Ontario represents 15.5 per cent of the total number of building permits issued in Canada, a decrease of 2.9 per cent.


The weather in the Prairies (Manitoba, Saskatchewan, and Alberta) varied greatly from province to province. Despite temperatures in Winnipeg reaching 30 C (86 F) in June, Environment Canada reported the city had experienced its coldest winter in more than 100 years, with the frost line reaching record depths of up to 3 m (9.8 ft). In May, Saskatchewan faced heavy rain, hail and 90 km/h (56 mph) wind and, in July, a series of thunderstorms and tornadoes. On the other hand, in Alberta, temperatures during the summer months were almost two degrees warmer than normal.

Although swimming pool building permit registrations increased in Regina (33 per cent) and Edmonton (24 per cent), overall the Prairie region still decreased by 5.3 per cent in 2014. However, this does not disregard Alberta’s eight per cent increase and Saskatchewan’s 15.8 per cent increase in permit registrations. Manitoba’s 15.2 per cent decrease, representing 19 fewer registered building permits in 2014, negated some of this region’s gains.

The Prairie region represents two per cent of the total number of building permits issued in Canada, an increase of 0.3 per cent over 2013.

British Columbia

Rather than the cool wet weather this region is typically accustomed to in spring, the Pacific coast experienced its third warmest summer in almost 70 years. According to Environment Canada, the summer was one of the warmest and driest in the past 10 years.

Interestingly, even with the favourable weather, after ending a two-year streak of decreased pool permit registrations between January and June in 2013, the region experienced a 12 per cent decrease during this period in 2014, representing 20 fewer permits. However, as the year continued, permit registrations increased by 31.3 per cent during the latter part of 2014, with a 54 per cent increase in July and a 110 per cent spike in December. While the province’s CMAs such as Abbotsford-Mission, Kelowna, and Victoria had a combined 10.3 per cent decrease in pool permit registrations, Vancouver had an increase of 25 per cent in 2014. Year-over-year, this region had an increase of 4.6 per cent.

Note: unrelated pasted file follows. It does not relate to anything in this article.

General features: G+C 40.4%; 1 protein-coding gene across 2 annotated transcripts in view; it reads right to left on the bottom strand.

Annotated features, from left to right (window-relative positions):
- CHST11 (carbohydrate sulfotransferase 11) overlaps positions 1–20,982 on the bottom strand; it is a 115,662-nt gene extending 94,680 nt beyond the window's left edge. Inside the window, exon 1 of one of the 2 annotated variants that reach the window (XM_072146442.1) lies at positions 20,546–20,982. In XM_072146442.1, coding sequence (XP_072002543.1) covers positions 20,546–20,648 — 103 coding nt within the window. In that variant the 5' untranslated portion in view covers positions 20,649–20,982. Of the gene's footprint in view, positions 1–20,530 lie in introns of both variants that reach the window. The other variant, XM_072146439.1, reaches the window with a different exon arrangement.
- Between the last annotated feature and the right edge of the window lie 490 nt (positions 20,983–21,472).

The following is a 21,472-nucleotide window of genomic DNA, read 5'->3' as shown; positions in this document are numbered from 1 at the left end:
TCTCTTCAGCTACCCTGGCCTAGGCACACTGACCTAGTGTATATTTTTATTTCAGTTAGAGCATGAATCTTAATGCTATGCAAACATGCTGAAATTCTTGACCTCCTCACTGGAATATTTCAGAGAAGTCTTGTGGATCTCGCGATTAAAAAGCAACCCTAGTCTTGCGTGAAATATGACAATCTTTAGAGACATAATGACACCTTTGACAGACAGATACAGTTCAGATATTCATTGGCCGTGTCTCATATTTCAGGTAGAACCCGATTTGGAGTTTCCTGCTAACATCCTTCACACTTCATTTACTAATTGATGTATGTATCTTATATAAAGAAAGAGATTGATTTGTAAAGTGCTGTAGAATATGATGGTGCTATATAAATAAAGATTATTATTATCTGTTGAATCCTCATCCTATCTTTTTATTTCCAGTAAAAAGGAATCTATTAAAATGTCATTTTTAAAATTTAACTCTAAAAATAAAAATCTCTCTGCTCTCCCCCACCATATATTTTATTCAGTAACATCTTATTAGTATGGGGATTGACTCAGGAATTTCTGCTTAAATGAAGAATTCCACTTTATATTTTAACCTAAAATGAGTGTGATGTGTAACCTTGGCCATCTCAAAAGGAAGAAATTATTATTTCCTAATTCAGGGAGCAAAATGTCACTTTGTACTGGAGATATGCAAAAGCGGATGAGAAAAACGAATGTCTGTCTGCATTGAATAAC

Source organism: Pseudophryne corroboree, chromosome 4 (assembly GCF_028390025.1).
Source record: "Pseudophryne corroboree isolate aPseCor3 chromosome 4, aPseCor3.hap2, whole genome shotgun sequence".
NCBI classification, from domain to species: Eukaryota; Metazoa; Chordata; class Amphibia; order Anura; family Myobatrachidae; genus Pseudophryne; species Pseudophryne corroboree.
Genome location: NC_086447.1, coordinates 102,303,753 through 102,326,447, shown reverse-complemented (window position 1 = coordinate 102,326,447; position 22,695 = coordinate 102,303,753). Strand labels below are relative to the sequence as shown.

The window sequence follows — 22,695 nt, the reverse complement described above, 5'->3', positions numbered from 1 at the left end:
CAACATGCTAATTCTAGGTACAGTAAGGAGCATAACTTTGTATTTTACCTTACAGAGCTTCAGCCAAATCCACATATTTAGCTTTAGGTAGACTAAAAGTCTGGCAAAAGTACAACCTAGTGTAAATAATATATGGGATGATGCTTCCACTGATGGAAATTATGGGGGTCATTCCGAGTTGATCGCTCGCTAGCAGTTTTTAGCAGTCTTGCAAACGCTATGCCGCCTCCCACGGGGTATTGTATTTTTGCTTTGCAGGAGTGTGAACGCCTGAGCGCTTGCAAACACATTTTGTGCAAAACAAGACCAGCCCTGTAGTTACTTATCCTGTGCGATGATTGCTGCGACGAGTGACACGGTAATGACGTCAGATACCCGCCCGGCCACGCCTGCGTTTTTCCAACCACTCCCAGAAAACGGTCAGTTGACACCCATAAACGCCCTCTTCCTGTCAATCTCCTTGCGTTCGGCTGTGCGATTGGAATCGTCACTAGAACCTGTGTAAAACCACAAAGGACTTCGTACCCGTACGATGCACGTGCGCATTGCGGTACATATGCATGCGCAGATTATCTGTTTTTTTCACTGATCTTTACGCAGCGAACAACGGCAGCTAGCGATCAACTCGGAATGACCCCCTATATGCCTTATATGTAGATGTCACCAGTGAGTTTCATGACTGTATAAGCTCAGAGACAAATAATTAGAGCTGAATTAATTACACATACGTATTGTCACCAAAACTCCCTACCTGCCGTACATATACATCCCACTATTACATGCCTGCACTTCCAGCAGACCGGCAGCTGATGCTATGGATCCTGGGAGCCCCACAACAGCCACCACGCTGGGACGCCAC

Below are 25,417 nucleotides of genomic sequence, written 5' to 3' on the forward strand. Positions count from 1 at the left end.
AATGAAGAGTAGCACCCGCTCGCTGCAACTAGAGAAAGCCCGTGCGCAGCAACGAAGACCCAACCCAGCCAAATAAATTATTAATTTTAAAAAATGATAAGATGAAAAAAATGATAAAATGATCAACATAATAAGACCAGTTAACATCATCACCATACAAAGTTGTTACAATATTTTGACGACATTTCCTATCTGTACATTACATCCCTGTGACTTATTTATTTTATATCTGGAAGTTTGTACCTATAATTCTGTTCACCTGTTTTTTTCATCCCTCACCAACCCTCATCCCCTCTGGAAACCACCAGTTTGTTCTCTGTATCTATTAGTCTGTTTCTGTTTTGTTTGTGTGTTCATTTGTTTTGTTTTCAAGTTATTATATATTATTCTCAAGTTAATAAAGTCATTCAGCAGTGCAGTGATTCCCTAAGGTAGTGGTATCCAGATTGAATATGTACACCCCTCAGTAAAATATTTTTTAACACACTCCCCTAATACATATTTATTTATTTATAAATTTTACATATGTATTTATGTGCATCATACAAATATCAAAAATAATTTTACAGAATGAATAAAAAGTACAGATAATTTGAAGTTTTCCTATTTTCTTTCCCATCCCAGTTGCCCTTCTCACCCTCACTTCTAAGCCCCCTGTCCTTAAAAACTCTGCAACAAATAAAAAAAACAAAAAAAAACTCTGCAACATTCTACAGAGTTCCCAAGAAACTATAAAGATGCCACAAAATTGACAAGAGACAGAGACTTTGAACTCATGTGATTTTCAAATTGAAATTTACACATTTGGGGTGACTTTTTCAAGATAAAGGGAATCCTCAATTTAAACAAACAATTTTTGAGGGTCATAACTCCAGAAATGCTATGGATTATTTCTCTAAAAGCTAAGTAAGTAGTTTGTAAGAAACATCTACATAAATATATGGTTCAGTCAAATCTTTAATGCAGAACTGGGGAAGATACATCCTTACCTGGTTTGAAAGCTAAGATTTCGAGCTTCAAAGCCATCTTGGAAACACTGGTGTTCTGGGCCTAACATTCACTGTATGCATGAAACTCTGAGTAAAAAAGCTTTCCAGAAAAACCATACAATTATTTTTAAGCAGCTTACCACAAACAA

British Columbia represents 3.1 per cent of the total number of building permits issued in Canada, an increase of 0.6 per cent over 2013.


What’s in store for 2015?

In addition to the current economic conditions and the characteristics of different demographics, when looking at the decrease in registered pool building permits in 2014 one cannot forget to factor in the extreme winter conditions and the duration of the cold temperatures experienced across the country in 2014. Keep in mind, between 2008 and 2010, pool permit registrations failed to break more than 10,000.

A warm spring will also help increase pool sales and the forecast for April and May remains positive. In Toronto, after the city was placed under an extreme cold weather alert 37 times in 2014-15, the cold snap has finally broken and temperatures have fluctuated between 4 C and 9 C (39.2 F and 48.2 F) during the second week of March, which is several degrees above the seasonal norm. Now all the industry needs is for this weather to continue.

“Typically, it is not a good year following a summer like we just had,” said Marvin Betz of Betz Pools Ltd., in Stouffville, Ont. “The only thing to fix this is a hot dry summer. I always say, give me a recession and a hot dry summer over a great economy and a wet cold summer.

“A lot of people will wait and see before spending money on a pool; however, staying positive is important in selling, like telling new leads they are putting in a pool for many years of enjoyment, not just one summer, convincing them the investment is a good one for the future.”


With files from Statistics Canada (Investment and Capital Stock Division), and Environment Canada weather and Meteorology. For more information, visit[5],[6], and[7].

This report and all of the figures contained herein are copyright to Kenilworth Media Inc. No use may be made of this or any part of the data or reproduction of charts or graphs without the express written permission of Kenilworth Media Inc. © 2015

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  2. 27 per cent of the nation’s population:
  3. entering leadership positions in corporate Canada in large numbers:
  4. below seasonal averages: